Journeys in the Mental Health System in 2022

  • June 14, 2022, 3:22 a.m.
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  • Public

NB: For any parents- or patients- out there who are navigating the mental health system in the UK and struggling, please please feel free to reach out to me. I have 7 years experience with my daughter varying from childhood anxiety and CBT, childhood depression and DBT, autism diagnosis, bipolar diagnosis, BPD/personality disorder suggestions, police involvement, hospital stays, voluntary sectioning, more team interventions than I can count, and my own ADHD diagnosis. I also hold a diploma in trauma-informed care, and am in my final year of combined BSc/MSc Forensic Psychology with external work experience in patient and victim support

Following on from my last post, my husband came home at 8am as he’d been awake for a full 27 hours. The nurses assured him my daughter was being looked after and there was nothing more he could do.

At 11am, I phoned the hospital for an update.

They ward psychiatrist had released my daughter at 10am without informing us. She was a missing person again for 10 hours.

She finally appeared at her student flat, and was both hysterical and aggressive. Her flatmate phoned me with no idea how to cope. Apparently my daughter was ranting that her family had been replaced by ‘skinwalkers’, the police and hospital were ‘in on it’, and she needed help finding her ‘real’ mum.

I phoned an ambulance. It took 16 hours to arrive.

The ambulance crew reported back to me that she was hysterically crying for her mum, but when they offered to phone me, she got agitated saying they weren’t listening, I’m not her mum, I’m a skinwalker and her mum is either dead or in serious danger. They referred her to the Home Team and advised me they had recommended sectioning.

The Home Team arrived 2 days later. They decided against sectioning as, and I quote, “she didn’t want to go.”

Thus began a week of the Home Team visiting twice a day to give her new medications whilst she refused to eat. She went 10 full days without food claiming it had been poisoned, and only then ate because the Home Team threatened her with sectioning.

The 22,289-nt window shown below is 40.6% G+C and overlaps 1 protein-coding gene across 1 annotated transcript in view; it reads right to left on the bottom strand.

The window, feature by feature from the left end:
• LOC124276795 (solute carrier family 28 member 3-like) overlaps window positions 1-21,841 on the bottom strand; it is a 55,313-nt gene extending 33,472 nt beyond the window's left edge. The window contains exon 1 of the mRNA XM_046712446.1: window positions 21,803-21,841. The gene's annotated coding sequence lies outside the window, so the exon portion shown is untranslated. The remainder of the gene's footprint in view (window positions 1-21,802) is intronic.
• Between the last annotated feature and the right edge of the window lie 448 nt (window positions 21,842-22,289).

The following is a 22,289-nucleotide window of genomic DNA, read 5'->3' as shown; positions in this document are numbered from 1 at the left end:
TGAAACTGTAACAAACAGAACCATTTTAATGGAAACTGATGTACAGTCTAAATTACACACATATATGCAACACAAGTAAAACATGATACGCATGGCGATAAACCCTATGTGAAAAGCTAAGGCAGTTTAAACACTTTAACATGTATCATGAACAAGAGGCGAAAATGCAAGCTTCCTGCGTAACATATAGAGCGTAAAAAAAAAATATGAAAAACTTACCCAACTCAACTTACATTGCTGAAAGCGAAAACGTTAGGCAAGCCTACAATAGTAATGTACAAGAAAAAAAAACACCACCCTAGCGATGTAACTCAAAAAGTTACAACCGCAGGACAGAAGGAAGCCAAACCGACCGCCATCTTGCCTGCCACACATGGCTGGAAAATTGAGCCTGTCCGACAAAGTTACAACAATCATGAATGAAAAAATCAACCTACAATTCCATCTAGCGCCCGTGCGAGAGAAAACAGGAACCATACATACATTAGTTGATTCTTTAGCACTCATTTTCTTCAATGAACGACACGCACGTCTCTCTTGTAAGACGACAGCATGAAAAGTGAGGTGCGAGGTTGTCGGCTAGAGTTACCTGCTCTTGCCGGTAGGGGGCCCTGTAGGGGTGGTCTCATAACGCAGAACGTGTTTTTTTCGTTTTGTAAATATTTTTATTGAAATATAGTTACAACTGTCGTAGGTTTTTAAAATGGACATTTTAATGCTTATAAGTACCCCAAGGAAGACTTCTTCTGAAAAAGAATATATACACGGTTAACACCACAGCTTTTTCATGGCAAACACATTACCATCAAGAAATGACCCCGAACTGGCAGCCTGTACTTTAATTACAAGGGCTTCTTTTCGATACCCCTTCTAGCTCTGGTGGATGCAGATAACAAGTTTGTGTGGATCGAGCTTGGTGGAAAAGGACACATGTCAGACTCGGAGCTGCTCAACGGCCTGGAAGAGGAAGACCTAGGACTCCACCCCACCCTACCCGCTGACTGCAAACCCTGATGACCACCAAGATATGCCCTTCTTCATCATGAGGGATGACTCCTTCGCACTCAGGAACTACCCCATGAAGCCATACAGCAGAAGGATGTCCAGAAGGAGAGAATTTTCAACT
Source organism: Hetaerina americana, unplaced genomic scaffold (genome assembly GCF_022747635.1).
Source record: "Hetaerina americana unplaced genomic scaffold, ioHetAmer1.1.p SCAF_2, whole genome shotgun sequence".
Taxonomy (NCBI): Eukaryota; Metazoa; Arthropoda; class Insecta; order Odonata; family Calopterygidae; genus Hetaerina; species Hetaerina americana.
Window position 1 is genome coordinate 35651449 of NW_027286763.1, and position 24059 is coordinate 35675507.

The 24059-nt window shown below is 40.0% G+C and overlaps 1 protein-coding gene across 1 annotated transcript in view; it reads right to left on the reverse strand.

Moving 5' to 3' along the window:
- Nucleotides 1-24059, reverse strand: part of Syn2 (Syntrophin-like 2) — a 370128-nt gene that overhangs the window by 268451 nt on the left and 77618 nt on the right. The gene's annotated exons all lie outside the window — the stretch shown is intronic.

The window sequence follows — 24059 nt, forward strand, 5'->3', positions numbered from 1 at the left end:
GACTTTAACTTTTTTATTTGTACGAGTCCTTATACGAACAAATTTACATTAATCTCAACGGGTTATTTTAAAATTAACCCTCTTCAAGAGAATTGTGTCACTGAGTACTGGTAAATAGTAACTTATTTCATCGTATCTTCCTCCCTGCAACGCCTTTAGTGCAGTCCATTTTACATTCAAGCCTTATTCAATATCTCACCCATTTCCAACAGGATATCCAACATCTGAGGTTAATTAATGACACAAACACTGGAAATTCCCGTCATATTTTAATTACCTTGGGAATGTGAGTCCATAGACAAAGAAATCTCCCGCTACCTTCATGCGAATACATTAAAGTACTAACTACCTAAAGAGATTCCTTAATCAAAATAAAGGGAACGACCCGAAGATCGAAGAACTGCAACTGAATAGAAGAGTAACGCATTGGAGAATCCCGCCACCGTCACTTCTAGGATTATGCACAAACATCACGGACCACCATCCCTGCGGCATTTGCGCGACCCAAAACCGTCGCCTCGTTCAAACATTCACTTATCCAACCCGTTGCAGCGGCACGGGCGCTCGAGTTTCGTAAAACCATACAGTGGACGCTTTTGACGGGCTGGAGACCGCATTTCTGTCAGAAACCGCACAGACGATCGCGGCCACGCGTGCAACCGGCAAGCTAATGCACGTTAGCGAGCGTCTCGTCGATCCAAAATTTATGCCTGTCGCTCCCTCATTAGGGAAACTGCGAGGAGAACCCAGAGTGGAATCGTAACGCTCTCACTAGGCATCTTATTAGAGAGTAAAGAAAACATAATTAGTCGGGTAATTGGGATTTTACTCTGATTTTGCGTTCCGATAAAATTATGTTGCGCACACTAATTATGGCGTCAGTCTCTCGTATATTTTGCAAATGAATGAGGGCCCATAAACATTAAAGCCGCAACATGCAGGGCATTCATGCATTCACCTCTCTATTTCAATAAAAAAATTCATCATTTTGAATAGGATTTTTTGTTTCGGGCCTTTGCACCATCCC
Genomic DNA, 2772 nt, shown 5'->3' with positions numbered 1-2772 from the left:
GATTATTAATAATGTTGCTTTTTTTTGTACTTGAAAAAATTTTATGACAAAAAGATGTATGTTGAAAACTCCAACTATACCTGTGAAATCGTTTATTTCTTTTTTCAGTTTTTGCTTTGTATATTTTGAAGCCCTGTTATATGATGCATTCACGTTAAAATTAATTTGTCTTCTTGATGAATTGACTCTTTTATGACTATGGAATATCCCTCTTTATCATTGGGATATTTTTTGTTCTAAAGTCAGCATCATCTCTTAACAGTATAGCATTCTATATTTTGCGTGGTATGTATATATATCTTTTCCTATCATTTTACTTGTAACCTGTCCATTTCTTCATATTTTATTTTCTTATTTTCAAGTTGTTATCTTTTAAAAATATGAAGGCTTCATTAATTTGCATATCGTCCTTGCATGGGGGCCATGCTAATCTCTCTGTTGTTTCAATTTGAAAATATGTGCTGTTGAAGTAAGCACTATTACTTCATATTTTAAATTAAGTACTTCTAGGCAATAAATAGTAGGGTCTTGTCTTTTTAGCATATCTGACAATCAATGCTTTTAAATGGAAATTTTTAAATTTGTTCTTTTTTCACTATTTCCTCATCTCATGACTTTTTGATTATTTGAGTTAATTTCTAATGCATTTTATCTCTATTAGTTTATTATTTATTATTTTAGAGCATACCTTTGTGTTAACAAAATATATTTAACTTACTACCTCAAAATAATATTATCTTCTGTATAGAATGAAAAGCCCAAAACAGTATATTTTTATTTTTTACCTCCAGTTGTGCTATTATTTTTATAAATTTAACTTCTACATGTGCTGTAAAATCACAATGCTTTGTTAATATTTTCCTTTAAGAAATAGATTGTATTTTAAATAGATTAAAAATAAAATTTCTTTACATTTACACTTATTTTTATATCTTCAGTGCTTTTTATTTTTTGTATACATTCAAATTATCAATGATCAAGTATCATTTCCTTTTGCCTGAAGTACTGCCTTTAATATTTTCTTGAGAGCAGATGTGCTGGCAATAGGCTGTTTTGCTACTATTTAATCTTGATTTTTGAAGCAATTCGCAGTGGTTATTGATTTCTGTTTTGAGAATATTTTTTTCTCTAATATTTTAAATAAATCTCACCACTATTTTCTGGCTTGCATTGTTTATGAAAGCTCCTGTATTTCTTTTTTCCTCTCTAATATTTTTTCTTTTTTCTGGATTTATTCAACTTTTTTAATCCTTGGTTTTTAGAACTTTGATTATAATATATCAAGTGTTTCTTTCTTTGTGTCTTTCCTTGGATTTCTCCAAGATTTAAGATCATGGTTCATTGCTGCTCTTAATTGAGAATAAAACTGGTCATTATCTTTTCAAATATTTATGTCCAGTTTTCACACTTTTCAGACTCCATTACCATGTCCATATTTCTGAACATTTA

When I asked the Home Team why they thought this had happened, they said they believe she had been misdiagnosed as bipolar and actually has borderline-personality disorder. I asked why she hasn’t been prescribed sodium-valproate (a mood stabiliser) and they said it’s because she’s ‘child bearing age’. They also refused to prescribe her Diazepam (Valium), despite it being proven in a multitude of studies to stabilise both bipolar and BPD patients (as well as those with psychosis). They instead prescribed aripiprazole and upped her Sertraline.

The Home Team’s diagnosis suggestion didn’t sit right with me. She simply doesn’t fit the criteria for BPD. Afterwards, my daughter admitted that every time she tries to talk to her GP about her symptoms, he tells her to wait on the Personality Disorder team, which has an 18 month waiting list. Each time she speaks out, its written down on her notes as ‘attention seeking behaviour’ so she just stopped bothering.

Side Note: I’m not going to delve into BPD because it’s such a misunderstood and stigmatised diagnoses, but I think it’s important to note that as a person who has extensive training and a diploma in trauma-informed care, I reject the notion of diagnosing and medicalising personality. Instead of classifying a person’s personality as ‘wrong’ or ‘bad’, categorising their behaviour as ‘symptoms’, diagnosing them with stigmatising labels, we should be recognising people’s actions and inactions as trauma-related coping-mechanisms and protection strategies, and supporting them meaningfully towards healing and peace. If this resonates with you, please know that the way you manage your trauma and protect yourself is not inappropriate, it’s not ‘wrong’ or ‘bad’, and you are not a problematic person. You are coping the best way you can, even if at times it seems counter-intuitive, and there are trauma-informed therapists out there who can offer the support, validation, and guidance to help you manage your coping-mechanisms and protection strategies. Private message me if you would like signposting, or just someone to listen. You are believed, you are loved, you are worthy and worthwhile, and you are valid.